½ of the seafood via a 3rd party to the UK

CEO of the Norwegian Seafood Council, Renate LarsenCEO of the Norwegian Seafood Council, Renate Larsen, is anxious about how Brexit will affect trade in Norwegian seafood. Photo: Marius Fiskum/The Norwegian Seafood Council

½ of the Norwegian seafood via a 3rd party to the UK

Half of the Norwegian seafood goes via EU/EEA countries or China en route to the UK. It can, therefore, be very complicated to make a good trade deal if the British crash out of the EU.

CEO of the Norwegian Seafood Council, Renate Larsen, informs Kyst.no that she is very anxious to see the outcome of Brexit:

“In fact, only half of the seafood from Norway to the UK goes directly, while the other goes via other EU/EEA countries or China. It can, therefore, be complicated to conclude trade deals, especially if it ends up with a hard Brexit”.

Larsen emphasises that people are worried about the export of salmon, cod and haddock alike:

“What we recently heard at our seminar in London is a very clear message, that both importers and exporters must prepare for different scenarios.”

The seminar she refers to is the «UK-Norwegian Seafood Summit», which the Norwegian Seafood Council arranged in London on Wednesday.

“There was a very good attendance from Norway, and also from the British. It is clear that they have appreciated this as a meeting place in relation to being able to talk together. I also think many need to meet in relation to the great uncertainty that follows Brexit. It has been a record entry for this year’s event,” she explains.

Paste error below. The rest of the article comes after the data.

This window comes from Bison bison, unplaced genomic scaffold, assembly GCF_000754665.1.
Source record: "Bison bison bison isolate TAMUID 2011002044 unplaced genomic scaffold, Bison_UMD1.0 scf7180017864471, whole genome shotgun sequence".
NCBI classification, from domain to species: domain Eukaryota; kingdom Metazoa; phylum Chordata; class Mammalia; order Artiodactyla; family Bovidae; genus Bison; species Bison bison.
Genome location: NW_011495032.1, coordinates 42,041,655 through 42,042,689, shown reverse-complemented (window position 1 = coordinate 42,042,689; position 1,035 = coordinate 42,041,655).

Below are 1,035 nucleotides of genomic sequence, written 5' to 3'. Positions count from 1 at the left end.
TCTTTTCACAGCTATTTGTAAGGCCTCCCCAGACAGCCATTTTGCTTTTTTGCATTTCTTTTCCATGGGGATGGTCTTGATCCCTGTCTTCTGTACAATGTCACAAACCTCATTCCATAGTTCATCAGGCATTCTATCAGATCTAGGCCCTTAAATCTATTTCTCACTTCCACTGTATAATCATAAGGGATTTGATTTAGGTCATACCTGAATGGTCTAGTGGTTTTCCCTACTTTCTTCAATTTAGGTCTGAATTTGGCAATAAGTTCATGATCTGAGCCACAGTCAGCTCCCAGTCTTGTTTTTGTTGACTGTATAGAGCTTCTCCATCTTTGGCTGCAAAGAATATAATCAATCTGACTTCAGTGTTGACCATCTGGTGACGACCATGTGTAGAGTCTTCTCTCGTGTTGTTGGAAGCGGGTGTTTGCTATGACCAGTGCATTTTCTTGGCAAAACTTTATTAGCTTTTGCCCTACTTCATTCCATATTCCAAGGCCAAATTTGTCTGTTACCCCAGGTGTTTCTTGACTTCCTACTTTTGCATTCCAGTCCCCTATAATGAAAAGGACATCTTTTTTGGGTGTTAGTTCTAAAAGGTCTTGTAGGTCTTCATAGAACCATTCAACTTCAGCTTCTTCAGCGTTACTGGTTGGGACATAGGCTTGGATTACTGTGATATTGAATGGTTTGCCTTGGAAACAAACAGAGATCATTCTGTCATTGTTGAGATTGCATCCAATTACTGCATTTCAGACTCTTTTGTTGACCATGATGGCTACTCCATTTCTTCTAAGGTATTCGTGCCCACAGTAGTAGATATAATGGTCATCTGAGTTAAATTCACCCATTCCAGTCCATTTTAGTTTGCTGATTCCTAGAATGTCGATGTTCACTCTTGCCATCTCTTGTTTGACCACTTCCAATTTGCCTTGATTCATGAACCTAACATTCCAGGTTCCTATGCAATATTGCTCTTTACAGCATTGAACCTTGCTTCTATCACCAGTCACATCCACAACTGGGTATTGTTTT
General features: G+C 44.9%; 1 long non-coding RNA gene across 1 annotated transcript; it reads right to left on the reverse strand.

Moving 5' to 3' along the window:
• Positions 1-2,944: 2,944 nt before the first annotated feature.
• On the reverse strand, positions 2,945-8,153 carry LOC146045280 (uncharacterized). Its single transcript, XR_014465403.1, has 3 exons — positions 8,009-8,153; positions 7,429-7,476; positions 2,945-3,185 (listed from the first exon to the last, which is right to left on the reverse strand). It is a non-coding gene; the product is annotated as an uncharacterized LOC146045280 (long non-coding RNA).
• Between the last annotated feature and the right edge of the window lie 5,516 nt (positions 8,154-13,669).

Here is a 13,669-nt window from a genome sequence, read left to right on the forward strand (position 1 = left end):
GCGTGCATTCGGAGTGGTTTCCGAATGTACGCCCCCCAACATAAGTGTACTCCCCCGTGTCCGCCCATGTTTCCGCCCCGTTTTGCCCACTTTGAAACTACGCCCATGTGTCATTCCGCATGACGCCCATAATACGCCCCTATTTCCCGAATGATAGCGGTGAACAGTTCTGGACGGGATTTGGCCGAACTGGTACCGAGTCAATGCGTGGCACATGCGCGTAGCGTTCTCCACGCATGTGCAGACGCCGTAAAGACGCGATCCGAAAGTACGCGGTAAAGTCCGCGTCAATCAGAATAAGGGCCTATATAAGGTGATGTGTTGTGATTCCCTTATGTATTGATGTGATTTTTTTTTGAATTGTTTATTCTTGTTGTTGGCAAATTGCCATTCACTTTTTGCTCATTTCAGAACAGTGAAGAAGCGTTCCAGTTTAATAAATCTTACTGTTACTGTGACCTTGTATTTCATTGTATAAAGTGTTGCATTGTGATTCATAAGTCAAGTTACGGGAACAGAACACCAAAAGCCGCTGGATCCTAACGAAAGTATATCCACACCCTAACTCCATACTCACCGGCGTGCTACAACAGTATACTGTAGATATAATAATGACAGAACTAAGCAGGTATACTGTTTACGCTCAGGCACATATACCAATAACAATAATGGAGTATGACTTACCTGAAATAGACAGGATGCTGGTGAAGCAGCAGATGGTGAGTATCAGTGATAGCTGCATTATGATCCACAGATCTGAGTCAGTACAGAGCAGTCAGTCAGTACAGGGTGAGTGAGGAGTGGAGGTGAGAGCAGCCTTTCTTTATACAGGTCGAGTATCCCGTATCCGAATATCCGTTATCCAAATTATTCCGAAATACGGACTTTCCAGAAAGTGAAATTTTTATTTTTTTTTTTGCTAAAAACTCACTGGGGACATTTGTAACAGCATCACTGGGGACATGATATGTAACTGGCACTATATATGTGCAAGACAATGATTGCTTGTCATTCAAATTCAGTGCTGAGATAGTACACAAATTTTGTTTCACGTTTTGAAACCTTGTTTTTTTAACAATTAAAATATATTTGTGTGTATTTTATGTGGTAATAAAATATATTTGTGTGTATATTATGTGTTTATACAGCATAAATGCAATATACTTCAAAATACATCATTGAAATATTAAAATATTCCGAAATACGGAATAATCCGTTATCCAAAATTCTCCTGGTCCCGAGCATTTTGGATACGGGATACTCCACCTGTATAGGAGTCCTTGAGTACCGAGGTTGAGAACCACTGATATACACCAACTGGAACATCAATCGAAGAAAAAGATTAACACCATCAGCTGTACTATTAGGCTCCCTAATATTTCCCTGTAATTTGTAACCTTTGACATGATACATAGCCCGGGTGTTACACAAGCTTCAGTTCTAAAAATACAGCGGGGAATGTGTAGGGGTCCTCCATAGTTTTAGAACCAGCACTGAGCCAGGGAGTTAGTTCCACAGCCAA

Depending on workable solutions

The Norwegian Minister of Fisheries, Harald T. Nesvik, has been in London as well. He has met with the relevant British authorities:

“We hope that whatever happens, there will be good opportunities for trade between Norway and the UK in the future.”

Despite that Nesvik emphasises that there has been an amicable dialogue between Norway and the UK, it is to little avail, as much of the fish detours via EU to the UK.

“We are really dependent on the UK and the EU reaching acceptable solutions between themselves,” Larsen affirms.

Second largest growth market

Larsen highlights that the UK was the second largest growth market for Norwegian seafood in 2018.

It is a very important market. It is, therefore, natural that there are many who are worried about the consequences of Brexit.

What happens first, is that the UK must find out whether it will be a hard or soft Brexit, before considering what emerges from possible negotiations:

“We will probably be held in suspense for quite some time regarding what the outcome will be, something which nobody has the foggiest idea about.”

She emphasizes that the Norwegian Seafood Council will be well placed to provide information to the industry, about what may happen next.

“We will continue to work continuously and steadily in the UK market to keep the relations with the UK industry alive. It is probably more important than ever that we maintain the good relations,” she concludes.

© Kyst.no / #Norway Today